It will take loads of money, key policy changes, collaboration, and a major attitude adjustment among healthcare providers to boost the anemic rate of clinical IT adoption in America, a new study says.
Although these ideas are not new, the findings are backed up by estimates of low uptake from an expert panel that includes national health-IT coordinator David Brailer, M.D., senior Institute of Medicine researcher Janet Corrigan, and Gilad Kuperman, M.D., director of quality informatics at New York-Presbyterian Hospital.
"I like to think of it as a first attempt at a dashboard across the country," says Eric Poon, M.D., a physician researcher at Brigham and Women's Hospital and an instructor at Harvard Medical School.
Poon led a research team from the Harvard Interfaculty Program for Health Systems Improvement (PHSI; http://www.phsi.harvard.edu) that reported its findings in a Jan. 5 article on the BioMed Central Medical Informatics and Decision Making Web site.
PHSI studied care sites in Boston and Denver, interviewing representatives of seven provider segments as well as third-party payers. The institution presented its data in September 2003 to a panel of experts, which developed estimates for health-IT adoption nationally. (Because survey data now are more than two years old, Poon says it is important for there to be ongoing research in this area.)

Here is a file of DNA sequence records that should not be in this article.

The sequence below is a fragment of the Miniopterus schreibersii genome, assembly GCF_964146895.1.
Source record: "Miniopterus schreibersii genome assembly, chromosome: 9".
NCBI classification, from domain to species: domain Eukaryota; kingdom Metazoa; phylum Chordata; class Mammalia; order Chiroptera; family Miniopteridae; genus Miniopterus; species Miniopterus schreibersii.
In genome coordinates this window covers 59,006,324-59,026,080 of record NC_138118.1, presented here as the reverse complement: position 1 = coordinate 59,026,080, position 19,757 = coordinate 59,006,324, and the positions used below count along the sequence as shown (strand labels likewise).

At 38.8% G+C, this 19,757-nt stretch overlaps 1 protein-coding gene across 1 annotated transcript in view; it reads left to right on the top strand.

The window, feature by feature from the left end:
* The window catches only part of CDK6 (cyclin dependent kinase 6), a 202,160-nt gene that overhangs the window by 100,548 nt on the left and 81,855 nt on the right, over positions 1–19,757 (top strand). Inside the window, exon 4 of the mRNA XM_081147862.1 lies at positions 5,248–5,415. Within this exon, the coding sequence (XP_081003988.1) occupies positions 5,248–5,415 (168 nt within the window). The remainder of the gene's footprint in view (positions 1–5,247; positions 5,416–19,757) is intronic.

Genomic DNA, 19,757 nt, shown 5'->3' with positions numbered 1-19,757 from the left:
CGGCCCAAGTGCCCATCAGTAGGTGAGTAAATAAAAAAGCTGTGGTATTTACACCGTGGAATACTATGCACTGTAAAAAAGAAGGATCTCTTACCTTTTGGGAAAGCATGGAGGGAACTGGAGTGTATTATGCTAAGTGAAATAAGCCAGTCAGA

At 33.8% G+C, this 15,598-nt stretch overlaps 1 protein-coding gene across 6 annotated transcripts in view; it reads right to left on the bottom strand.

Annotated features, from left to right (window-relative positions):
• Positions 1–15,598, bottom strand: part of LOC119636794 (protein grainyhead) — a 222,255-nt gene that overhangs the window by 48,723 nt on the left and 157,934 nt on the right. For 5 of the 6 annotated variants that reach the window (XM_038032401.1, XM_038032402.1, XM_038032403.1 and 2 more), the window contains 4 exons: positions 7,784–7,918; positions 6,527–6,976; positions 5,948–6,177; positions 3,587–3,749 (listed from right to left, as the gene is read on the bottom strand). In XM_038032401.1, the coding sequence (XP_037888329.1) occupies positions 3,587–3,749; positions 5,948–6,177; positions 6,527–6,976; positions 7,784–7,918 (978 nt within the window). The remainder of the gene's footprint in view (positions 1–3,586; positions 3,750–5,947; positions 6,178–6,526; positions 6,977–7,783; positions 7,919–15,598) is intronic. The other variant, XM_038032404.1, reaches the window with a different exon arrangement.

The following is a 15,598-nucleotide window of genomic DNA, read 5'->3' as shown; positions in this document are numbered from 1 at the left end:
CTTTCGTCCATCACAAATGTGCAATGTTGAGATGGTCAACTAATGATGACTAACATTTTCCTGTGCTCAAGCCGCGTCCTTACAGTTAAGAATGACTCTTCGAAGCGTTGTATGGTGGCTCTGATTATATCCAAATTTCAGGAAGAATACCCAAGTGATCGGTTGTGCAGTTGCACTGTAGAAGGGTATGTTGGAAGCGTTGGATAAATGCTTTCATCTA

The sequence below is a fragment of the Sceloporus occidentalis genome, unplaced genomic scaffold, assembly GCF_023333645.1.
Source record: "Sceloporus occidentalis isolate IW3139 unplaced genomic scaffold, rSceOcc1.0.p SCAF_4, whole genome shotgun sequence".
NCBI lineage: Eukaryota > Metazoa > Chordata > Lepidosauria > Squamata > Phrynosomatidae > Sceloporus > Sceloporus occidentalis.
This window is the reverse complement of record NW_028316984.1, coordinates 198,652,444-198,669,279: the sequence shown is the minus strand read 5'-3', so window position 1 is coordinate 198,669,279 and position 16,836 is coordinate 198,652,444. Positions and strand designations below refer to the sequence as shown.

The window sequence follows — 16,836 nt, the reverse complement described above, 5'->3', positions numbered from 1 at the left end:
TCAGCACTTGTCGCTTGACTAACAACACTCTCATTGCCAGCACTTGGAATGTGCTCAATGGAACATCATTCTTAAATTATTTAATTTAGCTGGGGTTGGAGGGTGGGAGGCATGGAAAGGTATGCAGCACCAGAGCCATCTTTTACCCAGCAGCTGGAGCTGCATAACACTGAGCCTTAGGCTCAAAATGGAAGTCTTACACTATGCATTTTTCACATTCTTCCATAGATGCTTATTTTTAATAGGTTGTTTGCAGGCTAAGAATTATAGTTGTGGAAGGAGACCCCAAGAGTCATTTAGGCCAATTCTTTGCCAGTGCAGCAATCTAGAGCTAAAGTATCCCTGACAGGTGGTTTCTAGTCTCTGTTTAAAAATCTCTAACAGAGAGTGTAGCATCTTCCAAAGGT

Technologies with tangible financial benefits such as electronic claims processing and eligibility verification have a much higher rate of adoption than those primarily intended to improve care safety and quality, the study finds.
In the report, the expert panel estimates that just 20 percent of integrated delivery networks and 12 percent of standalone hospitals have inpatient electronic health records, and even fewer have computerized physician order entry. On the ambulatory side, EHR adoption is just 13 percent for IDNs, 9 percent for physician practices, and 7 percent for independent hospitals.
However, 90 percent of IDNs and laboratories have electronic claims systems in place, while pharmacies and payers have adoption rates of 93 percent and 94 percent, respectively, for such technology. Even physician offices are close to 80 percent in this category.
"The payment-driven systems are still far ahead of the quality-driven systems," Poon says. But he senses optimism from the group's observation that payers seem interested in diverting resources to quality-based reimbursement plans.
"Misalignment of incentives is an important barrier to HIT adoption," the report says. "Initial capital expenditures of HIT are high and payers do not directly compensate institutions or providers for its use, or for the resulting higher quality and safer care."
Poon adds that process redesign and standards adoption has to be part of the process. "A tool in isolation is not going to do anything," he cautions.